Autonomous medical devices: running well in your body
Autonomous medical devices: running well in your body
In theory, autonomous medical technologies can be used in a diagnostic or therapeutic capacity inside the body under certain conditions. This may not sound like a new invention at first. After all, implantable cardioverter-defibrillators have monitored and fixed abnormal heart rhythm for many years. But by now, autonomous medical devices are being developed to support an increasing number of fields and applications.
A procedure called capsule endoscopy has been around for some time. It allows the examination of the small intestine which is the part of the bowel that cannot be reached by traditional upper endoscopy or by colonoscopy. A physician administers a pill-sized video camera the patient swallows. The camera takes pictures of the small intestine as it passes through and sends them wirelessly to a small recording device outside the body. While this is an autonomous approach, it is not considered "smart" based on the current state of technology, since the tiny capsule only runs a preset program once it is swallowed.
Smart thanks to materials
Microrobots that independently work in the body could be the first step to smart medical technology.
The first autonomous and smart medical device for use in the human body could come in the form of miniaturized robots. These are not physical machines, but structures made of materials that react to conditions within the body. One example of this type of application is the "Theragripper" by the Johns Hopkins University School of Medicine. The device latches onto intestinal mucosa and gradually releases drugs into the body. This is made possible by a heat-sensitive paraffin wax coating that keeps the Theragripper open. Once it has reached the temperature inside the body, the star-shaped microdevice closes autonomously.
Another conceivable application are implants made of smart materials; an approach pursued by Prof. Christine Selhuber-Unkel from the Institute for Molecular Systems Engineering (IMSE) at the Heidelberg University. "These implants incorporate sensing and actuation components to detect and intelligently respond to changes in the environment." Those might be internal stimuli, such as changes in the pH of the surrounding medium, or externally controlled stimuli such as light. "We pursue projects that focus on responsive material-controlled drug release. Other projects emphasize the control of cell growth via materials," Selhuber-Unkel said in an interview with MEDICA-tradefair.com.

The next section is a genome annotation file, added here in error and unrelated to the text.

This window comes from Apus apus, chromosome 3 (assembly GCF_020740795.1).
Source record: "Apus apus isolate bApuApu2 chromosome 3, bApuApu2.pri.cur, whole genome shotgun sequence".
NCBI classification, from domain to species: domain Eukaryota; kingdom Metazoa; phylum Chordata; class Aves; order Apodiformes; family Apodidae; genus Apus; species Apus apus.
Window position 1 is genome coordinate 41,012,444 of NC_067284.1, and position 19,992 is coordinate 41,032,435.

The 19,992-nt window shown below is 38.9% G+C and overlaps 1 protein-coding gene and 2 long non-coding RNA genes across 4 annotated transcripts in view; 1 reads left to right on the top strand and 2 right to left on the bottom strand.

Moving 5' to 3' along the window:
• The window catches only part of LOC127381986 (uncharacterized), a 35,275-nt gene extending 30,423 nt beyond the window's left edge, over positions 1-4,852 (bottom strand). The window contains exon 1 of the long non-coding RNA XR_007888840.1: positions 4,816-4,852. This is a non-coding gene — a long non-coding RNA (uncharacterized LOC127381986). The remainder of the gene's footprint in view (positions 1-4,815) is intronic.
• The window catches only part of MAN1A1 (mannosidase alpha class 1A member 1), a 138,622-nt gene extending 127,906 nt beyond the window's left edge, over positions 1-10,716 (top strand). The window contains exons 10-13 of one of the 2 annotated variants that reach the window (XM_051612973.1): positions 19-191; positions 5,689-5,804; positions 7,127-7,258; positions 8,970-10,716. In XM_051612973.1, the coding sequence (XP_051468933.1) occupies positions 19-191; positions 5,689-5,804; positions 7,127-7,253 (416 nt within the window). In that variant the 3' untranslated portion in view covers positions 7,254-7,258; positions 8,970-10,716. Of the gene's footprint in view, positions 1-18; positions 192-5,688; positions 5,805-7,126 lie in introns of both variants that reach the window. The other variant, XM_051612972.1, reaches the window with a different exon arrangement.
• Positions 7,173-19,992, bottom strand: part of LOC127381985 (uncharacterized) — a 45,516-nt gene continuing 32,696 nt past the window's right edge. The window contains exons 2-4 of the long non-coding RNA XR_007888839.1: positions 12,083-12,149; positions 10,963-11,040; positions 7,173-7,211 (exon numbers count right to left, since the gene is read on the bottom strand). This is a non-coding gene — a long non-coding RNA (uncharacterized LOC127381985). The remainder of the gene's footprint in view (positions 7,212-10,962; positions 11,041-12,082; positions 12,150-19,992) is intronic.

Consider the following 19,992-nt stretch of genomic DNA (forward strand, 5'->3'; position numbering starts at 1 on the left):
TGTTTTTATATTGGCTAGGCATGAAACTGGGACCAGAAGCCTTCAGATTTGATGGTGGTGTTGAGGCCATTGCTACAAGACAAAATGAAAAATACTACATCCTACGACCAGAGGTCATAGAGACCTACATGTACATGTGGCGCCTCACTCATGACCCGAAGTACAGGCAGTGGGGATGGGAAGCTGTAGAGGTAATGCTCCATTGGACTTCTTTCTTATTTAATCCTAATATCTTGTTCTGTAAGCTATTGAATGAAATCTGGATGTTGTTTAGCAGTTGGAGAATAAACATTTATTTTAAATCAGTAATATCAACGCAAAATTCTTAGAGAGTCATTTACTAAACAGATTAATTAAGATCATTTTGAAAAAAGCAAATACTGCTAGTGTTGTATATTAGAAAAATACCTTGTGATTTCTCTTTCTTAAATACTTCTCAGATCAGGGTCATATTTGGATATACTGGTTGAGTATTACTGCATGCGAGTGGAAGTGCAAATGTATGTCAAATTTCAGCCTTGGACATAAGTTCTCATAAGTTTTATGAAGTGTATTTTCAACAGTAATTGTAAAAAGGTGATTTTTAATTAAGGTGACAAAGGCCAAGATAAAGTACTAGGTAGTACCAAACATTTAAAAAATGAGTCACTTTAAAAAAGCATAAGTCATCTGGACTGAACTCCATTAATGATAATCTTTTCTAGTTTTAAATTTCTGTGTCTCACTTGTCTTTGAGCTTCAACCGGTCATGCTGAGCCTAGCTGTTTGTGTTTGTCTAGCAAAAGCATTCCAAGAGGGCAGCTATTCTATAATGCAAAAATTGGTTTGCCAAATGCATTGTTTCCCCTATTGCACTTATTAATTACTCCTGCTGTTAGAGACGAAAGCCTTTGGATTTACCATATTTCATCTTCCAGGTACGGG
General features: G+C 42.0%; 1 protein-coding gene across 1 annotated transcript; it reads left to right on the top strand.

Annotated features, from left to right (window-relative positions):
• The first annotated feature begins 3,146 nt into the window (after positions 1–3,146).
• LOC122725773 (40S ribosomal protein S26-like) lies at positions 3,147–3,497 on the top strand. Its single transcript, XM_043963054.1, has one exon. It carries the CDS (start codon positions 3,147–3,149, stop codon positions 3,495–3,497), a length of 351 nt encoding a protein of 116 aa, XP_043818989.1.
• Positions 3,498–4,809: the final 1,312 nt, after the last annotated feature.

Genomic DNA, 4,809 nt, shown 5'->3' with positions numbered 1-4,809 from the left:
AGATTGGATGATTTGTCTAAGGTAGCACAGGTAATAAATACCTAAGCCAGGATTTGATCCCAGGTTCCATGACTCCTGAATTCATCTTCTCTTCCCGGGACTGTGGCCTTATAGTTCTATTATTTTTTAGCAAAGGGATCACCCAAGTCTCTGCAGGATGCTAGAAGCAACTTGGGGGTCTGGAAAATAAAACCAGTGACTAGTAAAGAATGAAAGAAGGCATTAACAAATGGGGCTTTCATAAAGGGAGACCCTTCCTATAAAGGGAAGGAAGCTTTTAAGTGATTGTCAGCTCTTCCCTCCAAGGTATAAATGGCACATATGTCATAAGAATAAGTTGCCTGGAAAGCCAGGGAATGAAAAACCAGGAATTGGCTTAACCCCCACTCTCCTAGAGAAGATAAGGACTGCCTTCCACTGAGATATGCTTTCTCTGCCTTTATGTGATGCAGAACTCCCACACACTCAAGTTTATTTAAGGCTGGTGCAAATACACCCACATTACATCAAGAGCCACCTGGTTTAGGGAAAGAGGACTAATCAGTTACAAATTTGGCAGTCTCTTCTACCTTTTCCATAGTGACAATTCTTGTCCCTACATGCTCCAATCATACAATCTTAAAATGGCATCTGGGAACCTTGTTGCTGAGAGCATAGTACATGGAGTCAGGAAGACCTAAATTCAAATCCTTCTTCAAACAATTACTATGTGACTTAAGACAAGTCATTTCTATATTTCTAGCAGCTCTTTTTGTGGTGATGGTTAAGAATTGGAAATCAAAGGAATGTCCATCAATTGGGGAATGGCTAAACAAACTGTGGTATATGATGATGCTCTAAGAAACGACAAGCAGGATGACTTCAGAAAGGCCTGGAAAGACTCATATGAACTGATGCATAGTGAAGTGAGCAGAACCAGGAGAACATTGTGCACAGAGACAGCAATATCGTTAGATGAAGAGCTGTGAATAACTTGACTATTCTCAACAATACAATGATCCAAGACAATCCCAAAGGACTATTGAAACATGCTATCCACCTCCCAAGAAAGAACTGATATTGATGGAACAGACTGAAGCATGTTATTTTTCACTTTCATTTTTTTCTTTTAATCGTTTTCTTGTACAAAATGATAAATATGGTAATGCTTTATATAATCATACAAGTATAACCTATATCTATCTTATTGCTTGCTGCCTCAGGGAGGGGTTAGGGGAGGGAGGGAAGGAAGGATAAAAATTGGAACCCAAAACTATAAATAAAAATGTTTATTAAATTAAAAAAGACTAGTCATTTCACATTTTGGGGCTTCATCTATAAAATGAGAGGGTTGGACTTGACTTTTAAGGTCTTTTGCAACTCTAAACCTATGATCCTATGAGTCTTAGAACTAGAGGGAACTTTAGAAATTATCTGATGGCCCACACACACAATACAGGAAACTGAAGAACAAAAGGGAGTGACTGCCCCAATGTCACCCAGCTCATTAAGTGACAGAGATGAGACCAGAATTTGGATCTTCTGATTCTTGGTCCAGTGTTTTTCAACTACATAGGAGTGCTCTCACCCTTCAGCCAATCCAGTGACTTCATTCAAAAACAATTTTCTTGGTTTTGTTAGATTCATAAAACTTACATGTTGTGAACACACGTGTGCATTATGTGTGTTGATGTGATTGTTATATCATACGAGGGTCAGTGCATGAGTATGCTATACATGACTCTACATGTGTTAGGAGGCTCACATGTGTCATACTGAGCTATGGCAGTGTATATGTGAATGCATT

Smart thanks to programming
Insulin pumps combined with real-time continuous glucose monitoring (CGM) could soon be on the cusp of a "smart" breakthrough. Today's insulin pumps are mostly semi-autonomous by releasing small doses of insulin continuously and requiring the wearer to request additional doses before or after meals if needed. The wearer also still needs to occasionally self-monitor blood glucose levels.
An advanced "hybrid closed loop" system, which uses an algorithm to automatically adjust insulin in response to predicted glucose levels entered the U.S. market in 2019. The system is considered a hybrid since the wearer must still actively confirm insulin delivery after meals and calibrate the blood glucose sensor twice daily. The next step in this development would be an artificial pancreas device system that autonomously monitors and regulates blood glucose levels like a natural pancreas.
In an interview with MEDICA-tradefair.com, Dr. Sebastian Kibler of the Fraunhofer Research Institution for Microsystems and Solid State Technologies EMFT explains how drug delivery pumps can be implanted in the body to facilitate tumor therapy: "This type of system could then be implanted under the skin in the upper chest or lower abdominal area. From there, a catheter can be placed to the delivery site, usually into the tumor tissue or the distributing blood vessels." He also thinks the drug pump could work as an implantable insulin pump for diabetics. "In this case, the minimum life expectancy of the implant is ten years."
Autonomous today, smart tomorrow?
Diabetes treatment with CGM and insulin pump is already autonomous today, except for a few steps - the patient still needs to be mindful and active, though. Soon, it can be smart, too.
Implantable pumps for drug delivery would only be autonomous within the scope of their programming and - like insulin pumps - would deliver a continuous bolus of medication or facilitate on-demand drug delivery. It is unclear when and if fully autonomous medical technology that responds intelligently to changing circumstances becomes available. This is most likely possible with simple mechanisms such as targeted drug delivery and/or controlled release of therapeutic agents.
This type of development is probably not possible or even useful when it comes to more complex applications such as tumor therapy. On the one hand, it is doubtful whether sensor technology advancements will eventually be able to continuously respond to changing tumor biomarker concentrations. On the other hand, this type of treatment also requires medical observation and active surveillance, which makes an intelligent implant redundant. Having said that, these types of implants might be beneficial in bridging the gap between doctor's visits as continuous medication administration facilitates uninterrupted treatment and reduces the stress of systemic chemotherapy for cancer patients.
The Saarland University (Germany) is developing an active implant for complex fractures. It is designed to monitor the healing process of bone fractures and to warn of incorrect loading. The device is based on artificial intelligence, multiple bone fracture measurements, functional gait assessments, and Nitinol, a shape-memory alloy. The first prototype is expected in 2025.
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